This week, I have the opportunity to review a book that will be released shortly: The Uncontrolling Love of God: An Open and Relational Account of Providence by Thomas Jay Oord. It’s not strictly about science or natural theology, but it addresses a frequent topic in the science/faith dialogue. Oord offers his approach to the problem of evil–how can bad things exist in a world created by a good God? He does so in a context which acknowledges current scientific models. While that might sound somewhat daunting, the whole thing is presented in a straightforward fashion, regularly engaging with common experience for wide accessibility.
The book starts with a survey of the kinds of evils we encounter in the world, allowing Oord to acknowledge the genuine harm these events cause and the real challenge explaining them poses. He then explores the role that natural phenomena play in causing harm, as in hurricanes or droughts, and the role of human activity, as with the Boston Marathon bombing. In both situations, he makes the case that genuine freedom is at play. While there is a lot of metaphysical baggage that comes with any conversation about freedom and free will, Oord takes a fairly pragmatic approach. If most of us act as if we have free will, that’s meaningful in and of itself. That kind of straightforward thinking is typical of the whole book, which I think would make it appealing to a lay audience.
Having made a case for genuine evil and genuine freedom in the world, Oord moves on to exploring the various models people use to describe how God interacts with the physical world. To my mind, this section alone is worth the price of admission. Since many faith traditions focus on just one of these models, I think many people will find it helpful and revealing to see what some of the other options are, even in brief summaries. Oord evaluates each model on how well it explains genuine evil and genuine freedom. As you might imagine, he concludes that his approach handles these best, but even if you come to a different conclusion I think the treatment is worthwhile.
The second half of the book expands on Oord’s model of providence. It has two main elements. As suggested by the title, one is an open view of the future, meaning that the precise events of the future are presently unsettled and unknowable. The other is something Oord calls essential kenosis, by which he means that God’s self-emptying love is fundamental to God’s nature. Consequently, God cannot fully take control of what would otherwise be the freedom of a created entity. I oversimplified it for myself by thinking that God is, at his core, a giver not a taker.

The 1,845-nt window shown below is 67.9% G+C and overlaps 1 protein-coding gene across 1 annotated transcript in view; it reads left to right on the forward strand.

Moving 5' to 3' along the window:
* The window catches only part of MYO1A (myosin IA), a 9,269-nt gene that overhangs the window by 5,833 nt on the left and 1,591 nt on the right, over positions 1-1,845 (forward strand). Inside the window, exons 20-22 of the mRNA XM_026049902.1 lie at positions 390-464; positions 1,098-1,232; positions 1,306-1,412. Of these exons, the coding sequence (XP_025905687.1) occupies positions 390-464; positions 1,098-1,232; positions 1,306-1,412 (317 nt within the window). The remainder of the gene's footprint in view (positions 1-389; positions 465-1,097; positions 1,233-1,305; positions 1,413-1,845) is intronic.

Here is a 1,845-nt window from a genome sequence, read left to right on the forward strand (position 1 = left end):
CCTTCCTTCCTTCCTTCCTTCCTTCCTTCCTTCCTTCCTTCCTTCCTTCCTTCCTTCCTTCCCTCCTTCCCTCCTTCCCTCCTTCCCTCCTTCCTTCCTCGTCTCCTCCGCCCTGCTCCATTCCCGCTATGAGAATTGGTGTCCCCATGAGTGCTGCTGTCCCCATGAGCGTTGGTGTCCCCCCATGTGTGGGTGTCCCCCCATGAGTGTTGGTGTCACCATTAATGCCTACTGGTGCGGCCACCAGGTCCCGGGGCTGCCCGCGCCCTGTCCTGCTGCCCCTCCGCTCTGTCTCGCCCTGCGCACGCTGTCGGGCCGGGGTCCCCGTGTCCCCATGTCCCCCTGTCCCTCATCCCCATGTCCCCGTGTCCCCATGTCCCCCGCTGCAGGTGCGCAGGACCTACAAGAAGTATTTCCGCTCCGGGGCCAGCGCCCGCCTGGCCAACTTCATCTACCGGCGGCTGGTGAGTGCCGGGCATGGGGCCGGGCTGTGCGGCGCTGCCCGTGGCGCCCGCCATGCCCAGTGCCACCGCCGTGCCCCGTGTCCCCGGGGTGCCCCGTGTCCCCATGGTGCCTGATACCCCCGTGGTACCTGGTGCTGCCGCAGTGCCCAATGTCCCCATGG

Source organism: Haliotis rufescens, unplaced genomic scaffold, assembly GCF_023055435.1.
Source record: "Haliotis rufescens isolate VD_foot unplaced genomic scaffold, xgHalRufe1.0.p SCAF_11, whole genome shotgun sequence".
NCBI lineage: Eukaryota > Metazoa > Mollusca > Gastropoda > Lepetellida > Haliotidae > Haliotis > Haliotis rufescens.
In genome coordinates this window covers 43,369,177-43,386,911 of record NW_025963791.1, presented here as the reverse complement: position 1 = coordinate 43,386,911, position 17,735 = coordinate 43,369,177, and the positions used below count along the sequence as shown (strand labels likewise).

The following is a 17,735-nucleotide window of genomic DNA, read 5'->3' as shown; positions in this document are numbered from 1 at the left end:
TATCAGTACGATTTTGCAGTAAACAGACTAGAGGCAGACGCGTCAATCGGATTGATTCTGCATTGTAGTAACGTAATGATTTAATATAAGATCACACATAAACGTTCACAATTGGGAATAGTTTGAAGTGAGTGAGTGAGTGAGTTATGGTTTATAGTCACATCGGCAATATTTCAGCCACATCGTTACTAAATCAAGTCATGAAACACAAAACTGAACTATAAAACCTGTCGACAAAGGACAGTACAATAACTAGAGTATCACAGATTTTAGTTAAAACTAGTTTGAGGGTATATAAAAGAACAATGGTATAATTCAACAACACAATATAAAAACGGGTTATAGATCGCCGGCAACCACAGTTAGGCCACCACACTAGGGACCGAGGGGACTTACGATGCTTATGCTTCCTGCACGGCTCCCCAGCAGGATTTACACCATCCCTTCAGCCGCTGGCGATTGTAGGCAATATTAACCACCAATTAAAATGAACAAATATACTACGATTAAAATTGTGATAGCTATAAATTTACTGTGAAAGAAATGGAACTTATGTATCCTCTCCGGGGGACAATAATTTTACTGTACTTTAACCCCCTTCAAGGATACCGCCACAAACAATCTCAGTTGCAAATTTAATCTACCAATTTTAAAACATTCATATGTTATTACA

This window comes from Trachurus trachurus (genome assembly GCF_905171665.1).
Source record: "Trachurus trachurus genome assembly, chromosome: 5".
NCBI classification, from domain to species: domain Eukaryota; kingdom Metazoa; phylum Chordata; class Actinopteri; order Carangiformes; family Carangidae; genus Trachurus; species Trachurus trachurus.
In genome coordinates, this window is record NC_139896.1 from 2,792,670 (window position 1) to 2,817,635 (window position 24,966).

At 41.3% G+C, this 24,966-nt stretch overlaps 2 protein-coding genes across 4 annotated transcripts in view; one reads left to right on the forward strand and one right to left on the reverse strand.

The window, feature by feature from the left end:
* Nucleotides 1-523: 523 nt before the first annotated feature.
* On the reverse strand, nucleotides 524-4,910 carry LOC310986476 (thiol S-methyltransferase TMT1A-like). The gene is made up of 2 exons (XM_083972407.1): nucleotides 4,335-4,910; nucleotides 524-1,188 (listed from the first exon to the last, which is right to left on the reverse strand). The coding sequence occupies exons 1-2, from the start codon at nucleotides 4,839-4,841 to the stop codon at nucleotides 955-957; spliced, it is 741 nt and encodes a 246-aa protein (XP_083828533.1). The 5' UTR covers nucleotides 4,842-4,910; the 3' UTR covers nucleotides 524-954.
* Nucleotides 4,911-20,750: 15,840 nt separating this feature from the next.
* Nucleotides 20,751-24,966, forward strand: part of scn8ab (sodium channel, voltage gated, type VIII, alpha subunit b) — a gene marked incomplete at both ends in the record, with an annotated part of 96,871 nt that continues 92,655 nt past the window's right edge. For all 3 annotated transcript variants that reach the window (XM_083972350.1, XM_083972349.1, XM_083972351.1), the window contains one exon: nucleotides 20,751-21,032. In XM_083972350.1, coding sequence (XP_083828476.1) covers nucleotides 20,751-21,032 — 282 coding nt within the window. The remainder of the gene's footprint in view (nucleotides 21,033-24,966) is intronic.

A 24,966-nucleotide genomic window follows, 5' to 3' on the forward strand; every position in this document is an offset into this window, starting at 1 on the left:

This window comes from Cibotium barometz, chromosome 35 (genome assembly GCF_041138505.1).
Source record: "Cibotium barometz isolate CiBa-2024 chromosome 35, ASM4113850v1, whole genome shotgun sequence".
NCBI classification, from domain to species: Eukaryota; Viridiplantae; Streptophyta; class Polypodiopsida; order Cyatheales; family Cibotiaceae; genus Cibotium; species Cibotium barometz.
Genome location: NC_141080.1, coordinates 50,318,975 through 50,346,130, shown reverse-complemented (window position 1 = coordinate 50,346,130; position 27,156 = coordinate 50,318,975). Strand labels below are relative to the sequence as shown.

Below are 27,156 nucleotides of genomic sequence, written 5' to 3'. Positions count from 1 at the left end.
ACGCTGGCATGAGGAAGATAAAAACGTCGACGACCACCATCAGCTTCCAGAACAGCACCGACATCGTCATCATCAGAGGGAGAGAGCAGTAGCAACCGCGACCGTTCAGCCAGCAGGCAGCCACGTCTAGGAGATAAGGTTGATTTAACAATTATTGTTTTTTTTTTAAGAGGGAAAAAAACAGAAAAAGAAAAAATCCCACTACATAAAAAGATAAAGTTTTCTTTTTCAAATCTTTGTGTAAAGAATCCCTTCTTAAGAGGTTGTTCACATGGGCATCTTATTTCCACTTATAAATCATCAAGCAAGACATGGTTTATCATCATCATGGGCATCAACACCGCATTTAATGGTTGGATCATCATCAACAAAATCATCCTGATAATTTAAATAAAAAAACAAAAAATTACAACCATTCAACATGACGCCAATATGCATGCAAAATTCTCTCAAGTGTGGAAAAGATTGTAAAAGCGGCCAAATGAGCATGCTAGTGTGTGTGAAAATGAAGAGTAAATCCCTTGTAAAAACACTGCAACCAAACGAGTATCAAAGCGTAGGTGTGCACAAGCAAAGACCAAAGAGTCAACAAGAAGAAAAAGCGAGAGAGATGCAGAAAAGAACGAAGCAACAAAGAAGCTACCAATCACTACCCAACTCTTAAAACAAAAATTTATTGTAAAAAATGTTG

I think it is fair to say that both of these ideas are each challenging. Oord makes his case for why both are consistent with what is revealed about God in the Bible, and how both have antecedents in the history of Christian tradition and teaching. Your mileage may vary when it comes to these accounts. However, I would commend both an open view of the future and essential kenosis to you as worthy of consideration. As I’ve discussed previously, I think there is value in articulating one’s understanding of God in a way that is clear enough to be evaluated. I believe Oord has done precisely that, and I appreciate the risk he is taking to do so.
For myself, I found much that made sense and also some questions that remained open. For one, it’s not clear to me that the combination of an open future and essential kenosis is necessary. If God doesn’t know what will actually happen until it actually happens, can he be culpable for not preventing evil events? I think an answer would require a fairly detailed exploration of the precise timing of when God knows what; such detail is probably beyond the scope of this book but still probably necessary for a complete treatment. And coming from the other direction, if God cannot fully take control of otherwise free choices, does it matter when he knows what will actually happen in the future? I can see where the two ideas complement each other, but I still wonder whether either would be sufficient by itself.
I was also a little puzzled by the last chapter’s treatment of miracles. Since God cannot fully control creation under Oord’s model of providence, miracles always require cooperation. In other words, God cannot unilaterally cause a miracle. At the same time, Oord wishes to retain a certain special quality to miracles. I take that to mean that God especially seeks cooperation at certain times and not others, in order to bring about miracles. For me, that brings us back to the first question of why God doesn’t prevent more evil. If he can sometimes seek the kind of special cooperation involved in a miracle, why not other times? How does God choose when to pursue a miracle?
Still, even in light of lingering questions, I appreciate the opportunity to more precisely articulate those questions as a result of having read the book. And I appreciate the way Oord folds science into the conversation. I wouldn’t say that science is the main driver of the discussion, but Oord allows for the reality that a scientifically engaged population will be part of his audience. For those reasons, if you like reading my posts, I think you will find this book worthwhile.
Updated: Here’s the author himself elaborating on the questions he’s grappling with in this book. I think it provides some flavor of his approach.